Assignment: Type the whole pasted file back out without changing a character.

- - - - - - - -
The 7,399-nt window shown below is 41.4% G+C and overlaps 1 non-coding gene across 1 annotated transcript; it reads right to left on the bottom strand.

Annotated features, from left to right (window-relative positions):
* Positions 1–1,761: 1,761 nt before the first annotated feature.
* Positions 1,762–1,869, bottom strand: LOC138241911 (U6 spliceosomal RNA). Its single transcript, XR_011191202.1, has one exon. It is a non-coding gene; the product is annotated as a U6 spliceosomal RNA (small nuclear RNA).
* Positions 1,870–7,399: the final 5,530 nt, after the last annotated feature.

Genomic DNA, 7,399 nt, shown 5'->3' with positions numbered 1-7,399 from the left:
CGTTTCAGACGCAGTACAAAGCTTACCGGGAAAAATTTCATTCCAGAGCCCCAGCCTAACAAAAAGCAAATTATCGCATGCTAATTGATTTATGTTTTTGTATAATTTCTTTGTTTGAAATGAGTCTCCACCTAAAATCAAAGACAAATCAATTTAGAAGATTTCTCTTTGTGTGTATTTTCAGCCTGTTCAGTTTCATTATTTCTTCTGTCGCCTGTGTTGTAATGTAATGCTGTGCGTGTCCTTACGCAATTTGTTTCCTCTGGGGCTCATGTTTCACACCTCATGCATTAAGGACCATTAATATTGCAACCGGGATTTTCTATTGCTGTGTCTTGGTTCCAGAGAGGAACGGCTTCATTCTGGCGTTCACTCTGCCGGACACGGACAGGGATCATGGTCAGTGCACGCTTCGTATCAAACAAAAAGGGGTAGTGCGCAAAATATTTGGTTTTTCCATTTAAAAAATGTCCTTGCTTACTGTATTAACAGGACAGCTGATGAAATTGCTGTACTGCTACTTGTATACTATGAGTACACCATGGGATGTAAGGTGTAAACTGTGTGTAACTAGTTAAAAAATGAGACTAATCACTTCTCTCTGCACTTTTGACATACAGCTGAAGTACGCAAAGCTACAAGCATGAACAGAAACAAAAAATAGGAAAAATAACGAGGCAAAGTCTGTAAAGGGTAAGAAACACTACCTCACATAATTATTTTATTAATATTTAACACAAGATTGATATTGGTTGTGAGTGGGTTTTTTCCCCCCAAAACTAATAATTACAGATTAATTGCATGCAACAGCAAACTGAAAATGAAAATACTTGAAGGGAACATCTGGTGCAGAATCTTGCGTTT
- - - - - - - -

The 7,399-nt window shown below is 41.4% G+C and overlaps 1 non-coding gene across 1 annotated transcript; it reads right to left on the bottom strand.

Annotated features, from left to right (window-relative positions):
* Positions 1–1,761: 1,761 nt before the first annotated feature.
* Positions 1,762–1,869, bottom strand: LOC138241911 (U6 spliceosomal RNA). Its single transcript, XR_011191202.1, has one exon. It is a non-coding gene; the product is annotated as a U6 spliceosomal RNA (small nuclear RNA).
* Positions 1,870–7,399: the final 5,530 nt, after the last annotated feature.

Genomic DNA, 7,399 nt, shown 5'->3' with positions numbered 1-7,399 from the left:
CGTTTCAGACGCAGTACAAAGCTTACCGGGAAAAATTTCATTCCAGAGCCCCAGCCTAACAAAAAGCAAATTATCGCATGCTAATTGATTTATGTTTTTGTATAATTTCTTTGTTTGAAATGAGTCTCCACCTAAAATCAAAGACAAATCAATTTAGAAGATTTCTCTTTGTGTGTATTTTCAGCCTGTTCAGTTTCATTATTTCTTCTGTCGCCTGTGTTGTAATGTAATGCTGTGCGTGTCCTTACGCAATTTGTTTCCTCTGGGGCTCATGTTTCACACCTCATGCATTAAGGACCATTAATATTGCAACCGGGATTTTCTATTGCTGTGTCTTGGTTCCAGAGAGGAACGGCTTCATTCTGGCGTTCACTCTGCCGGACACGGACAGGGATCATGGTCAGTGCACGCTTCGTATCAAACAAAAAGGGGTAGTGCGCAAAATATTTGGTTTTTCCATTTAAAAAATGTCCTTGCTTACTGTATTAACAGGACAGCTGATGAAATTGCTGTACTGCTACTTGTATACTATGAGTACACCATGGGATGTAAGGTGTAAACTGTGTGTAACTAGTTAAAAAATGAGACTAATCACTTCTCTCTGCACTTTTGACATACAGCTGAAGTACGCAAAGCTACAAGCATGAACAGAAACAAAAAATAGGAAAAATAACGAGGCAAAGTCTGTAAAGGGTAAGAAACACTACCTCACATAATTATTTTATTAATATTTAACACAAGATTGATATTGGTTGTGAGTGGGTTTTTTCCCCCCAAAACTAATAATTACAGATTAATTGCATGCAACAGCAAACTGAAAATGAAAATACTTGAAGGGAACATCTGGTGCAGAATCTTGCGTTT